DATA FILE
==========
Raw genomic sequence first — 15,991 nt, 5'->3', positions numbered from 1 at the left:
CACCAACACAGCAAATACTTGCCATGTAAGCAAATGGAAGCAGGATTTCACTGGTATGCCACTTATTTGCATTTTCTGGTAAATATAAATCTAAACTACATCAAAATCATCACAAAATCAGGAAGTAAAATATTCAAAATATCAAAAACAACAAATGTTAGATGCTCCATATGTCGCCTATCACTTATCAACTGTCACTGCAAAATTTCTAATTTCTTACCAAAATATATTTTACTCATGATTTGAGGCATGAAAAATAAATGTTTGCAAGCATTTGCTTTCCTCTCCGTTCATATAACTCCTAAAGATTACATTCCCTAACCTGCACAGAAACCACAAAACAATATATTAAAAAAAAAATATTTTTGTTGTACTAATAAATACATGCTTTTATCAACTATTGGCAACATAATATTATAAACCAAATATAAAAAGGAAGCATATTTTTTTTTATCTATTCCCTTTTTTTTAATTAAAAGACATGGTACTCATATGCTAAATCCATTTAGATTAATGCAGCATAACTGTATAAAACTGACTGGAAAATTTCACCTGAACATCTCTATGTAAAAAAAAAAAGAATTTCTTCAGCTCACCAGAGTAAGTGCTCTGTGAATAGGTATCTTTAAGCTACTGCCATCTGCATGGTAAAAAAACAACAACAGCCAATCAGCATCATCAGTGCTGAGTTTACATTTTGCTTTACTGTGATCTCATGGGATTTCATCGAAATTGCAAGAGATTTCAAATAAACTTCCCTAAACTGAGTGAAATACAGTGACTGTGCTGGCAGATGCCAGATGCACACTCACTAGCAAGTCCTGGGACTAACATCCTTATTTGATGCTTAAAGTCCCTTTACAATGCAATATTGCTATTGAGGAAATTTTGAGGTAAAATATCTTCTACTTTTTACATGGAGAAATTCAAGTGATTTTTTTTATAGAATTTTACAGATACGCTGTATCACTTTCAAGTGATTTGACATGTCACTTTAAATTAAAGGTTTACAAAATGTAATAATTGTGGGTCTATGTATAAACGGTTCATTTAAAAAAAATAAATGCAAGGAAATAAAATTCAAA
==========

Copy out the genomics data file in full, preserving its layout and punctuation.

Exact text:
Raw genomic sequence first — 15,991 nt, 5'->3', positions numbered from 1 at the left:
CACCAACACAGCAAATACTTGCCATGTAAGCAAATGGAAGCAGGATTTCACTGGTATGCCACTTATTTGCATTTTCTGGTAAATATAAATCTAAACTACATCAAAATCATCACAAAATCAGGAAGTAAAATATTCAAAATATCAAAAACAACAAATGTTAGATGCTCCATATGTCGCCTATCACTTATCAACTGTCACTGCAAAATTTCTAATTTCTTACCAAAATATATTTTACTCATGATTTGAGGCATGAAAAATAAATGTTTGCAAGCATTTGCTTTCCTCTCCGTTCATATAACTCCTAAAGATTACATTCCCTAACCTGCACAGAAACCACAAAACAATATATTAAAAAAAAAATATTTTTGTTGTACTAATAAATACATGCTTTTATCAACTATTGGCAACATAATATTATAAACCAAATATAAAAAGGAAGCATATTTTTTTTTATCTATTCCCTTTTTTTTAATTAAAAGACATGGTACTCATATGCTAAATCCATTTAGATTAATGCAGCATAACTGTATAAAACTGACTGGAAAATTTCACCTGAACATCTCTATGTAAAAAAAAAAAGAATTTCTTCAGCTCACCAGAGTAAGTGCTCTGTGAATAGGTATCTTTAAGCTACTGCCATCTGCATGGTAAAAAAACAACAACAGCCAATCAGCATCATCAGTGCTGAGTTTACATTTTGCTTTACTGTGATCTCATGGGATTTCATCGAAATTGCAAGAGATTTCAAATAAACTTCCCTAAACTGAGTGAAATACAGTGACTGTGCTGGCAGATGCCAGATGCACACTCACTAGCAAGTCCTGGGACTAACATCCTTATTTGATGCTTAAAGTCCCTTTACAATGCAATATTGCTATTGAGGAAATTTTGAGGTAAAATATCTTCTACTTTTTACATGGAGAAATTCAAGTGATTTTTTTTATAGAATTTTACAGATACGCTGTATCACTTTCAAGTGATTTGACATGTCACTTTAAATTAAAGGTTTACAAAATGTAATAATTGTGGGTCTATGTATAAACGGTTCATTTAAAAAAAATAAATGCAAGGAAATAAAATTCAAA